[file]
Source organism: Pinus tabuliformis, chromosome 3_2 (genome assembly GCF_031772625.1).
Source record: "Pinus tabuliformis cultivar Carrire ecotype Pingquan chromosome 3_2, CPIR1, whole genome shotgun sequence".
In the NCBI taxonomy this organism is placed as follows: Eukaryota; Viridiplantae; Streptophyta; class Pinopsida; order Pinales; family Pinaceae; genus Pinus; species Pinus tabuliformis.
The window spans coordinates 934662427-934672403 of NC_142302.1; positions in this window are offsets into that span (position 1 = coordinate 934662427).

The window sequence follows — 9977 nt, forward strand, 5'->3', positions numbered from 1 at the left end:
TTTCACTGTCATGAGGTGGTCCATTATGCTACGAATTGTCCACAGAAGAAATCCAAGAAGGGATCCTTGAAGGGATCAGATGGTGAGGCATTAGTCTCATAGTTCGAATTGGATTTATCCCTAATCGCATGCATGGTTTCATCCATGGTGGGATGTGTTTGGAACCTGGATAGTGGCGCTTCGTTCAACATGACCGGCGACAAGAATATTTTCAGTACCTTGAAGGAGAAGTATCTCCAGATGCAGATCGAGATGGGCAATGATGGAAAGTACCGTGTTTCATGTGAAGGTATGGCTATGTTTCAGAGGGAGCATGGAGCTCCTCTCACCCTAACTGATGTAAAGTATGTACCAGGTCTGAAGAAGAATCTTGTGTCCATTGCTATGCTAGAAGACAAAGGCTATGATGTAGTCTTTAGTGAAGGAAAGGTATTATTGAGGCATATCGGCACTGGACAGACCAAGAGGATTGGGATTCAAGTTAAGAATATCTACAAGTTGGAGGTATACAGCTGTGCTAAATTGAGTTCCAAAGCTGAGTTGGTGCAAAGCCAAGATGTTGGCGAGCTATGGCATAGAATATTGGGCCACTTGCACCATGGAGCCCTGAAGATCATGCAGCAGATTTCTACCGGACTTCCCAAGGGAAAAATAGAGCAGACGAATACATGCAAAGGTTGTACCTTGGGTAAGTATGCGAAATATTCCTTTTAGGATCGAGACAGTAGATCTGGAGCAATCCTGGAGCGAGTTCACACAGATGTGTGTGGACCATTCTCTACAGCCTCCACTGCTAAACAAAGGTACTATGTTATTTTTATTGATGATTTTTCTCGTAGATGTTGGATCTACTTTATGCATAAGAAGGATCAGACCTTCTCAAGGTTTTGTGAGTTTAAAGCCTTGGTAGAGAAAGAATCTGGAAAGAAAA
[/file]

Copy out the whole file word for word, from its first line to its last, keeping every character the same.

Source organism: Pinus tabuliformis, chromosome 3_2 (genome assembly GCF_031772625.1).
Source record: "Pinus tabuliformis cultivar Carrire ecotype Pingquan chromosome 3_2, CPIR1, whole genome shotgun sequence".
In the NCBI taxonomy this organism is placed as follows: Eukaryota; Viridiplantae; Streptophyta; class Pinopsida; order Pinales; family Pinaceae; genus Pinus; species Pinus tabuliformis.
The window spans coordinates 934662427-934672403 of NC_142302.1; positions in this window are offsets into that span (position 1 = coordinate 934662427).

The window sequence follows — 9977 nt, forward strand, 5'->3', positions numbered from 1 at the left end:
TTTCACTGTCATGAGGTGGTCCATTATGCTACGAATTGTCCACAGAAGAAATCCAAGAAGGGATCCTTGAAGGGATCAGATGGTGAGGCATTAGTCTCATAGTTCGAATTGGATTTATCCCTAATCGCATGCATGGTTTCATCCATGGTGGGATGTGTTTGGAACCTGGATAGTGGCGCTTCGTTCAACATGACCGGCGACAAGAATATTTTCAGTACCTTGAAGGAGAAGTATCTCCAGATGCAGATCGAGATGGGCAATGATGGAAAGTACCGTGTTTCATGTGAAGGTATGGCTATGTTTCAGAGGGAGCATGGAGCTCCTCTCACCCTAACTGATGTAAAGTATGTACCAGGTCTGAAGAAGAATCTTGTGTCCATTGCTATGCTAGAAGACAAAGGCTATGATGTAGTCTTTAGTGAAGGAAAGGTATTATTGAGGCATATCGGCACTGGACAGACCAAGAGGATTGGGATTCAAGTTAAGAATATCTACAAGTTGGAGGTATACAGCTGTGCTAAATTGAGTTCCAAAGCTGAGTTGGTGCAAAGCCAAGATGTTGGCGAGCTATGGCATAGAATATTGGGCCACTTGCACCATGGAGCCCTGAAGATCATGCAGCAGATTTCTACCGGACTTCCCAAGGGAAAAATAGAGCAGACGAATACATGCAAAGGTTGTACCTTGGGTAAGTATGCGAAATATTCCTTTTAGGATCGAGACAGTAGATCTGGAGCAATCCTGGAGCGAGTTCACACAGATGTGTGTGGACCATTCTCTACAGCCTCCACTGCTAAACAAAGGTACTATGTTATTTTTATTGATGATTTTTCTCGTAGATGTTGGATCTACTTTATGCATAAGAAGGATCAGACCTTCTCAAGGTTTTGTGAGTTTAAAGCCTTGGTAGAGAAAGAATCTGGAAAGAAAA